AWS IoT Thing simulator for nRF91

Usage no npm install needed!

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  import nrfcloudDeviceSimulatorV2 from 'https://cdn.skypack.dev/@nrfcloud/device-simulator-v2';


nRF91 Device Simulator v2 npm version

Build Status semantic-release Commitizen friendly

This is an AWS IoT Thing simulator for nRF91. It shows how to use the Device API for creating JITP certs, associating a newly provisioned device with your tenant (account), doing Firmware Over-the-Air Updates (FOTA), and more.


Most basic usage

The most basic usage is just creating a device. For that you just need an API key. The device ID will be randomly generated and the rest of the necessary information (mqtt endpoint, cert, and mqtt prefix) will be pulled from the device API.

The host defaults to the production environment (https://api.nrfcloud.com). Nordic Semiconductor personnel: if you want to use the simulator on our dev, feature, or beta environments, set a API_HOST env var to https://api.[dev|feature|beta].nrfcloud.com (you will need an AWS account for that environment). You can also set the API_HOST env var to the url of your sub account (ie https://api.<user_id>.nrfcloud.com) and the stage will be automatically set to dev (the stage is used for the job subscription topics for FOTA). You no longer need to set a STAGE variable, and it will be ignored.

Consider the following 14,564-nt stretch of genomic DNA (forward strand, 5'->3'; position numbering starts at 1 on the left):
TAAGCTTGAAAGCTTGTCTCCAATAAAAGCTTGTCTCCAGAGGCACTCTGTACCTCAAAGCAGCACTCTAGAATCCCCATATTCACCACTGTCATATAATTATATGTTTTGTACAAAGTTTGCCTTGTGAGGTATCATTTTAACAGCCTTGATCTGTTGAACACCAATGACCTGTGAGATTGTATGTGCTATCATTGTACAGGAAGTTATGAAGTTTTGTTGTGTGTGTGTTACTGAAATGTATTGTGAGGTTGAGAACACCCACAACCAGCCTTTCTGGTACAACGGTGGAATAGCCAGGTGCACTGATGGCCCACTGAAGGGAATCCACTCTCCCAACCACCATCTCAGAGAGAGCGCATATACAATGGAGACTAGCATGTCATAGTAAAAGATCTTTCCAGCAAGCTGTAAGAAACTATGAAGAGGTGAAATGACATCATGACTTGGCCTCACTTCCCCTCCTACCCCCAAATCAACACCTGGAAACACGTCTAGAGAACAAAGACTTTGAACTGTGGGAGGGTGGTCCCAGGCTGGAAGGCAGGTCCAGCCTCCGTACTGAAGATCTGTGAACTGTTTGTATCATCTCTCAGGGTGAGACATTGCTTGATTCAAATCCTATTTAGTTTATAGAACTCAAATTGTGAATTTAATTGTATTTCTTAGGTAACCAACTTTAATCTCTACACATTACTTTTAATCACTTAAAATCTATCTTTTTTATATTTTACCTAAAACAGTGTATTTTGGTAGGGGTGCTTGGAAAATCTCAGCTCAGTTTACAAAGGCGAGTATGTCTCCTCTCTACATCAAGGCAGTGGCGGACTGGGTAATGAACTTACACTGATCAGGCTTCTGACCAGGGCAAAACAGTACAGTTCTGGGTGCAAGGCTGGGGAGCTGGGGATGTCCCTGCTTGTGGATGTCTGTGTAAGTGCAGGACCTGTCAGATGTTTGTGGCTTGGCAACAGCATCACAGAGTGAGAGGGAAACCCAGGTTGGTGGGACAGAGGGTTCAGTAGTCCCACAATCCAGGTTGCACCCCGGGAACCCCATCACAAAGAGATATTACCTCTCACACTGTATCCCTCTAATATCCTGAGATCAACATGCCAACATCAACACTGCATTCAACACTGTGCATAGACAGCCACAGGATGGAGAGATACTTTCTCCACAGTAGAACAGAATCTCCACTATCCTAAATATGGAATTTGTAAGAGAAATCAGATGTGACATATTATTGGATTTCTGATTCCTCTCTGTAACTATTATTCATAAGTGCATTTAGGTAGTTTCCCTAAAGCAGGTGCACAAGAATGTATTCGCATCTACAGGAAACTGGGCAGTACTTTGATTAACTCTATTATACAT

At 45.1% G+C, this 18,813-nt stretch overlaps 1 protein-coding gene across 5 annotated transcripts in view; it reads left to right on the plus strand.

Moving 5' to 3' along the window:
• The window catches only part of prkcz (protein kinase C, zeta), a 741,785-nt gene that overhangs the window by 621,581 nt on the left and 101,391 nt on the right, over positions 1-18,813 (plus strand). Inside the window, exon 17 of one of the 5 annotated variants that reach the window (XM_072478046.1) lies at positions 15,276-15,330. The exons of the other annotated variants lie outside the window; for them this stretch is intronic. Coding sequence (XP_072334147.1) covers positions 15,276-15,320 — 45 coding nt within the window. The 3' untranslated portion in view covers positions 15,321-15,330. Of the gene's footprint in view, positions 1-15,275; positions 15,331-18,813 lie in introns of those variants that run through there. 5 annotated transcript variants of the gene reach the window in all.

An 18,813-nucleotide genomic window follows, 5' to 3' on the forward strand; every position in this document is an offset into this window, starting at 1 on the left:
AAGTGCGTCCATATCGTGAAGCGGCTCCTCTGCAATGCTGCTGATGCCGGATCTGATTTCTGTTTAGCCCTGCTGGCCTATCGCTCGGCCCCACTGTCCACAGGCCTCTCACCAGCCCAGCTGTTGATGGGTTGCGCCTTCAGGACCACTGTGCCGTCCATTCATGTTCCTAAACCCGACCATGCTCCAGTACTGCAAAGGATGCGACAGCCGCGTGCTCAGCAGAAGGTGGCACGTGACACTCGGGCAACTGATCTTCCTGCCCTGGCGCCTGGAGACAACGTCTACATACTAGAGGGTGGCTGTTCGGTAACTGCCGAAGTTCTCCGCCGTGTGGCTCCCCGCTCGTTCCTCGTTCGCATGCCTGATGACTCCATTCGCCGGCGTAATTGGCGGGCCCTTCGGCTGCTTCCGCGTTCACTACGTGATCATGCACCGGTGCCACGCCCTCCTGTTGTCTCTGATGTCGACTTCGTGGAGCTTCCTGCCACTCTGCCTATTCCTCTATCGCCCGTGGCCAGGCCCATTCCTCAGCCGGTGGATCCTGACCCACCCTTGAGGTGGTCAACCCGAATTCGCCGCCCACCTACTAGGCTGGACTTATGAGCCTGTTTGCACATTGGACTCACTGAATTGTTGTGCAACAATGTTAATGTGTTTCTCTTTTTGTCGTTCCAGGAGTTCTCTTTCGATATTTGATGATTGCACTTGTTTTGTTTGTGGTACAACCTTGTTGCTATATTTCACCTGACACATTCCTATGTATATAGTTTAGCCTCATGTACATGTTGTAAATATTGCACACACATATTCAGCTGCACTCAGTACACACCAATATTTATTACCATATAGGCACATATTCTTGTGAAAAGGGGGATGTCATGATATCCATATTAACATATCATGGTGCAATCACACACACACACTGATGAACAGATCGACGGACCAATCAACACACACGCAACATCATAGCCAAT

This will create a new device with AWS IoT, but it will not associate it to your account (use the -a flag) for that.

npx @nrfcloud/device-simulator-v2 -k <api key>

(If you would like to use the local code instead of npx, first run yarn build and then replace npx @nrfcloud/device-simulator-v2 with node dist/cli.js.)

Associate device to your account